Our workshop at the Ashoka U Exchange
At the 2012 Ashoka U Exchange, Alan Webb from P2PU, Laura White from Tulane University, and Jenn Fishman from Marquette University ran an hour and a half workshop on peer and DIY learning tools that can be used by university students and faculty. It was a lot of fun and very productive!
In the spirit of peer learning, the workshop was active and peer-driven. We all walked out of the workshop with something we could do or share to help one another. The effect was especially powerful for some participants who uncovered very deep emotions when the conversation turned to things that really mattered to them and ways they could accomplish some of their goals together. We look forward to doing more of these workshops at different community gatherings, universities, and conferences in the future.
The overall process we used to run this workshop was roughly*:
- A few weeks before the conference, we started a conversation about the workshop on an online social network tool Ashoka U set up called pathable. We told participants that this workshop would be an opportunity for them to develop their own peer-led courses and asked them to brainstorm some course topics in advance. The community came up with many great ideas, including: engineering for non-engineers, social change theory, and arts for social innovators. The diversity of the suggestions, and excitement about them, helped illustrate that there is a lot of need for this type of learning.
- Finally, on the day of the workshop, we greeted all participants at the door with a handshake. We informed them that this would be a participant-driven workshop, which meant that they would run the majority of the session. Therefore, we asked them to mingle with each other about what they wanted to learn and what they hoped to get out of our time together.
- While participants talked at tables, we walked around and made sure groups understood the discussion prompts. After five minutes, we walked around again and recorded ideas for topics people hoped to cover in this workshop. The topics fell into two categories: topics for courses they wanted to brainstorm together that day, or technical issues of peer-led courses at universities (e.g. how to award credit for student-initiated courses).
- We gave a very brief (~2m) introduction that established why we think P2P and DIY learning is essential if we hope billions of people will educate themselves to their full potential.
- Next, we shared a list of resources with each table and asked each group to discuss it and add their own resources to it, including themselves if they had some experience they wanted to offer up to others. We promised to add their contributions to the final list we would share with everyone afterwards.
- We then gave an overview of the many types of peer learning models out there, including peer-led courses, student-faculty co-created courses, peer-advising, DIY learning plans, challenges, mentorships, skillshares, and more. In particular, we gave an overview of our experience with the Citizen Circle model of peer learning.
- All of that ground was covered very quickly. From that point forward we turned the workshop over to the participants. We asked participants to go to one side of the room if they were interested in talking about technical issues of peer-led courses and to the other side if they were interested in brainstorming actual courses they could go back and create.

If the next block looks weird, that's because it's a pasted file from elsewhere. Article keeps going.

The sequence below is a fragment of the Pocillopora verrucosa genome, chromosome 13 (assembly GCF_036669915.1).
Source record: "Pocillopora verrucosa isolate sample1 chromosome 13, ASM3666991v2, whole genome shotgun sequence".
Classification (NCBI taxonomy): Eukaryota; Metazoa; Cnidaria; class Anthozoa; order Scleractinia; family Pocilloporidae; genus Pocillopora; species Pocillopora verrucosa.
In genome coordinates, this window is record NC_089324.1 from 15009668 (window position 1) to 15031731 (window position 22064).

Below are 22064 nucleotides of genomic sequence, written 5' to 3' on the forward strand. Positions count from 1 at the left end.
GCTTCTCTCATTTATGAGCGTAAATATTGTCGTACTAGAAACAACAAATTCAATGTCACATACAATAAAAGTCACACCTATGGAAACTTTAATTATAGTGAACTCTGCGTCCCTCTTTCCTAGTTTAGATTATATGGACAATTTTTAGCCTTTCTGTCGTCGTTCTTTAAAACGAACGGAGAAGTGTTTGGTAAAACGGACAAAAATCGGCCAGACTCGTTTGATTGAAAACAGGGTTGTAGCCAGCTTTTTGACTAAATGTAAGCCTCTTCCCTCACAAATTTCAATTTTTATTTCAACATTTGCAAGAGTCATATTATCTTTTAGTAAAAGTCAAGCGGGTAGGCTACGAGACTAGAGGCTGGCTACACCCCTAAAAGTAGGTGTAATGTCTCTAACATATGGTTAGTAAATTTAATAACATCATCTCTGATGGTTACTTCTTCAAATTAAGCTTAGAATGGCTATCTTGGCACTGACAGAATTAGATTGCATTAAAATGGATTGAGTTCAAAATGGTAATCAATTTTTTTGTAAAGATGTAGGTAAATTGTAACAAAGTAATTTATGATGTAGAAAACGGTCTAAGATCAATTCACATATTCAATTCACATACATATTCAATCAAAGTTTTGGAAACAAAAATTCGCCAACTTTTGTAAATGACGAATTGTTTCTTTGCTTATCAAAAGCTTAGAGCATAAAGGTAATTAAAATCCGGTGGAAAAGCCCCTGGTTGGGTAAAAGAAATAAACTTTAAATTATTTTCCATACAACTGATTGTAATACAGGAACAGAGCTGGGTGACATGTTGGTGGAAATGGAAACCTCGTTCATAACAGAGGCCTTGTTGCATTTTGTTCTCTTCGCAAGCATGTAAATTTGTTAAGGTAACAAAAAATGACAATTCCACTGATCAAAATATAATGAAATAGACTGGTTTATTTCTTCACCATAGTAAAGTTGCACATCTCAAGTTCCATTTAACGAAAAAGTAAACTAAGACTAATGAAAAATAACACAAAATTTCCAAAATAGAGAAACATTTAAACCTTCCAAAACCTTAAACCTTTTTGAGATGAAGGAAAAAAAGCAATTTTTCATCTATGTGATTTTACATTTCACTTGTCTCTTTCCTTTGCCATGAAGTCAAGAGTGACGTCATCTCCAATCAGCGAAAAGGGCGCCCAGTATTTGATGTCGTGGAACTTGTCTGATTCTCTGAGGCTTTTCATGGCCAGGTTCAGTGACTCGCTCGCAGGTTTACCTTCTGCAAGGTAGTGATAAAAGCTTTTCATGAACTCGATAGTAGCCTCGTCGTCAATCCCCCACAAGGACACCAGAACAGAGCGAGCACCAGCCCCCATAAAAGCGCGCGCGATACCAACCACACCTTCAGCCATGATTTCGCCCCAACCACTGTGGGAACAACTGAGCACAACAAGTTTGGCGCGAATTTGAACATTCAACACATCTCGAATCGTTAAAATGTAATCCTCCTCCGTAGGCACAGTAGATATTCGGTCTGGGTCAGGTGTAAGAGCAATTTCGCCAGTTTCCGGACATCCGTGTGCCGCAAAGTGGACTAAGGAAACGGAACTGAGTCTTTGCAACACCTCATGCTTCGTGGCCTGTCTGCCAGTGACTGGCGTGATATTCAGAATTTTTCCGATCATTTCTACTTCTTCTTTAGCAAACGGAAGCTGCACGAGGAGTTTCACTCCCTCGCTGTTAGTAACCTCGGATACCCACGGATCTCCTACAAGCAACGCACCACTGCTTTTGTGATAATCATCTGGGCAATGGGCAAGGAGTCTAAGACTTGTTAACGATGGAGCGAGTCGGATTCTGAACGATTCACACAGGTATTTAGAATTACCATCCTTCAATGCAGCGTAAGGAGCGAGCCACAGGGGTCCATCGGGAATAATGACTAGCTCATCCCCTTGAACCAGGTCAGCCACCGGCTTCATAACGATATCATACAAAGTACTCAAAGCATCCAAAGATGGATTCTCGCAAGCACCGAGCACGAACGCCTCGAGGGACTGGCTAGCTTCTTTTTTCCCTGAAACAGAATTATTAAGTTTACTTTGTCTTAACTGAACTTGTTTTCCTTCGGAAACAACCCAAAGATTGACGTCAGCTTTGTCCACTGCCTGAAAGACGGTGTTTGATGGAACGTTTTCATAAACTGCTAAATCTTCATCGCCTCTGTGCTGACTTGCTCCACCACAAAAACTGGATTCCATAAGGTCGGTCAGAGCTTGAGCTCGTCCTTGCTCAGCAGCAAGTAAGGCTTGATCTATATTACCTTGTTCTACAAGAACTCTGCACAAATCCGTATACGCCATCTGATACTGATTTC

- In the technical details track, Laura facilitated a bigger conversation to get key questions on the table and to start to answer them together. After 15 minutes of initial conversation with the larger group, they decided to break off into smaller groups to use the rest of the time to discuss 1) evaluation of outcomes in peer learning, 2) what teachers could do to support peer learning, and 3) ways to create more physical spaces for peer learning.
- In the courses track, Jenn invited participants to stand in a circle and shoot out topics for courses they wanted to create. Then participants were invited to move towards ideas that they were attracted to, until we had all formed small clusters. In these clusters, we used the rest of the time to brainstorm ideas for courses they wanted to create, including, for example, creativity and exploration (as a tool for cultural understanding), “making peace” with troubled communities, and industrial arts.
- We closed by offering that anyone who went back and actually tried something- for example, doing one experiment in peer learning and sharing it with their friends back home- and told us about it, would be featured in our blog.
Jenn, Laura, and I got a lot out of planning this workshop together. We tried a few techniques we’re sure to use again- for example, the ‘popcorn’ style of suggesting and self-sorting participants into groups. We also identified things we can improve the next time we are facilitating conversations about DIY and peer learning in universities. For example, we were prepared to help participants go back and create learning experiences together, but, for the future, we realized that many in this type of audience would be especially interested in technical issues of organizing peer-learning programs. In the future, we plan to be prepared to offer more tangible ways to help participants leave with plans to take action toward starting or improving their own programs (not just individual courses) after the workshop.
We look forward to hearing about what impact the workshop had on participants’ lives and their universities!
You can see the full notes here, including the resource lists we handed out (which was added to by the participants).
* You can also see the full agenda we wrote beforehand here, but one should note that this plan required considerable flexibility and improvisation on the fly.